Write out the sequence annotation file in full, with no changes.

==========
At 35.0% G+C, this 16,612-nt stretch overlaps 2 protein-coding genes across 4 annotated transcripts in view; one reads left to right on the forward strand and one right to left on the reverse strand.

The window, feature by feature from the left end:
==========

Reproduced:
At 35.0% G+C, this 16,612-nt stretch overlaps 2 protein-coding genes across 4 annotated transcripts in view; one reads left to right on the forward strand and one right to left on the reverse strand.

The window, feature by feature from the left end: